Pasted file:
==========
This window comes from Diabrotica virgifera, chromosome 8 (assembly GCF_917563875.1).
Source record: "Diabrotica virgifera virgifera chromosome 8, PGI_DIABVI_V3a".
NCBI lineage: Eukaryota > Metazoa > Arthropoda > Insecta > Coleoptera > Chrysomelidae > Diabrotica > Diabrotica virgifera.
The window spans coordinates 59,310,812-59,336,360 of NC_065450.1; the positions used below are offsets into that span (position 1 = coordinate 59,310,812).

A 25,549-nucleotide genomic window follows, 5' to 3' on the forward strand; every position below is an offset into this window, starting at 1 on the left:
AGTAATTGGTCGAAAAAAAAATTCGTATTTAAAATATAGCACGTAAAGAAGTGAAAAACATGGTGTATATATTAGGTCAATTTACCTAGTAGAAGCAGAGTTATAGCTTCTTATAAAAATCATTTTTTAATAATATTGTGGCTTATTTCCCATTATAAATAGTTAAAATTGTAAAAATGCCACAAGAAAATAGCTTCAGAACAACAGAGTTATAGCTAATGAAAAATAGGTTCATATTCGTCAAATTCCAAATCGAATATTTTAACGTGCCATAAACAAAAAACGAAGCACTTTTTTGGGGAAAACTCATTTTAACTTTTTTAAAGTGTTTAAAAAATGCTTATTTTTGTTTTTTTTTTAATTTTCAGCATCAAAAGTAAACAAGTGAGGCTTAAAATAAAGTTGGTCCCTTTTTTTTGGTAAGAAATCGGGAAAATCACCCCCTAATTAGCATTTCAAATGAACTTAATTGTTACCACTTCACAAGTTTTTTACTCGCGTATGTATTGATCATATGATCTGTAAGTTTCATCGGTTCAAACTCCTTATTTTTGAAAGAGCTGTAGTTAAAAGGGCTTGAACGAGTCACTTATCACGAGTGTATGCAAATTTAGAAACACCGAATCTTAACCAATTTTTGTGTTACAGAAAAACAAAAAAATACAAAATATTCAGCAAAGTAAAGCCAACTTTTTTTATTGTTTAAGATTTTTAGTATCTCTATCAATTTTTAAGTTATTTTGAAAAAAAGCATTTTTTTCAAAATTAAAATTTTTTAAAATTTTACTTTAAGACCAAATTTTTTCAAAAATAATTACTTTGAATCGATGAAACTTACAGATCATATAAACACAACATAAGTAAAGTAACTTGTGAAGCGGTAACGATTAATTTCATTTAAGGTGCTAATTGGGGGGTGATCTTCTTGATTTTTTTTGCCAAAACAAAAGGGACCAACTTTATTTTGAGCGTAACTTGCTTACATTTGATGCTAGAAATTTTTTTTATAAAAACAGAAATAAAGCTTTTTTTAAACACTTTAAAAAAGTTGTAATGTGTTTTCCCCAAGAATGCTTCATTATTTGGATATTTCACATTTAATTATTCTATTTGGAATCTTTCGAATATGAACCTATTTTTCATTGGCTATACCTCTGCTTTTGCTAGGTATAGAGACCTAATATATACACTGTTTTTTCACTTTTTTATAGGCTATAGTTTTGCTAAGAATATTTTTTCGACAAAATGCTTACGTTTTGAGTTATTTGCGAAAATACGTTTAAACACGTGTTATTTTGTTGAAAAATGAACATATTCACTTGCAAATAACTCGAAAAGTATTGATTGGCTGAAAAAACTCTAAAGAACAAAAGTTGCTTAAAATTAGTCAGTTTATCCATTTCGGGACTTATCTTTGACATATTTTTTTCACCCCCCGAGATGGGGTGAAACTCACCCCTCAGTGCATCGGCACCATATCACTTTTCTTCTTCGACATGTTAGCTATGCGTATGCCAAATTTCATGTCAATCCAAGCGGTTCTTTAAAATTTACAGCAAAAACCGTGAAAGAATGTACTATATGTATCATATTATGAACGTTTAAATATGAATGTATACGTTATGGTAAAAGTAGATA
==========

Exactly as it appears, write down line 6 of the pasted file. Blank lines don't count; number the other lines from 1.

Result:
AGTAATTGGTCGAAAAAAAAATTCGTATTTAAAATATAGCACGTAAAGAAGTGAAAAACATGGTGTATATATTAGGTCAATTTACCTAGTAGAAGCAGAGTTATAGCTTCTTATAAAAATCATTTTTTAATAATATTGTGGCTTATTTCCCATTATAAATAGTTAAAATTGTAAAAATGCCACAAGAAAATAGCTTCAGAACAACAGAGTTATAGCTAATGAAAAATAGGTTCATATTCGTCAAATTCCAAATCGAATATTTTAACGTGCCATAAACAAAAAACGAAGCACTTTTTTGGGGAAAACTCATTTTAACTTTTTTAAAGTGTTTAAAAAATGCTTATTTTTGTTTTTTTTTTAATTTTCAGCATCAAAAGTAAACAAGTGAGGCTTAAAATAAAGTTGGTCCCTTTTTTTTGGTAAGAAATCGGGAAAATCACCCCCTAATTAGCATTTCAAATGAACTTAATTGTTACCACTTCACAAGTTTTTTACTCGCGTATGTATTGATCATATGATCTGTAAGTTTCATCGGTTCAAACTCCTTATTTTTGAAAGAGCTGTAGTTAAAAGGGCTTGAACGAGTCACTTATCACGAGTGTATGCAAATTTAGAAACACCGAATCTTAACCAATTTTTGTGTTACAGAAAAACAAAAAAATACAAAATATTCAGCAAAGTAAAGCCAACTTTTTTTATTGTTTAAGATTTTTAGTATCTCTATCAATTTTTAAGTTATTTTGAAAAAAAGCATTTTTTTCAAAATTAAAATTTTTTAAAATTTTACTTTAAGACCAAATTTTTTCAAAAATAATTACTTTGAATCGATGAAACTTACAGATCATATAAACACAACATAAGTAAAGTAACTTGTGAAGCGGTAACGATTAATTTCATTTAAGGTGCTAATTGGGGGGTGATCTTCTTGATTTTTTTTGCCAAAACAAAAGGGACCAACTTTATTTTGAGCGTAACTTGCTTACATTTGATGCTAGAAATTTTTTTTATAAAAACAGAAATAAAGCTTTTTTTAAACACTTTAAAAAAGTTGTAATGTGTTTTCCCCAAGAATGCTTCATTATTTGGATATTTCACATTTAATTATTCTATTTGGAATCTTTCGAATATGAACCTATTTTTCATTGGCTATACCTCTGCTTTTGCTAGGTATAGAGACCTAATATATACACTGTTTTTTCACTTTTTTATAGGCTATAGTTTTGCTAAGAATATTTTTTCGACAAAATGCTTACGTTTTGAGTTATTTGCGAAAATACGTTTAAACACGTGTTATTTTGTTGAAAAATGAACATATTCACTTGCAAATAACTCGAAAAGTATTGATTGGCTGAAAAAACTCTAAAGAACAAAAGTTGCTTAAAATTAGTCAGTTTATCCATTTCGGGACTTATCTTTGACATATTTTTTTCACCCCCCGAGATGGGGTGAAACTCACCCCTCAGTGCATCGGCACCATATCACTTTTCTTCTTCGACATGTTAGCTATGCGTATGCCAAATTTCATGTCAATCCAAGCGGTTCTTTAAAATTTACAGCAAAAACCGTGAAAGAATGTACTATATGTATCATATTATGAACGTTTAAATATGAATGTATACGTTATGGTAAAAGTAGATA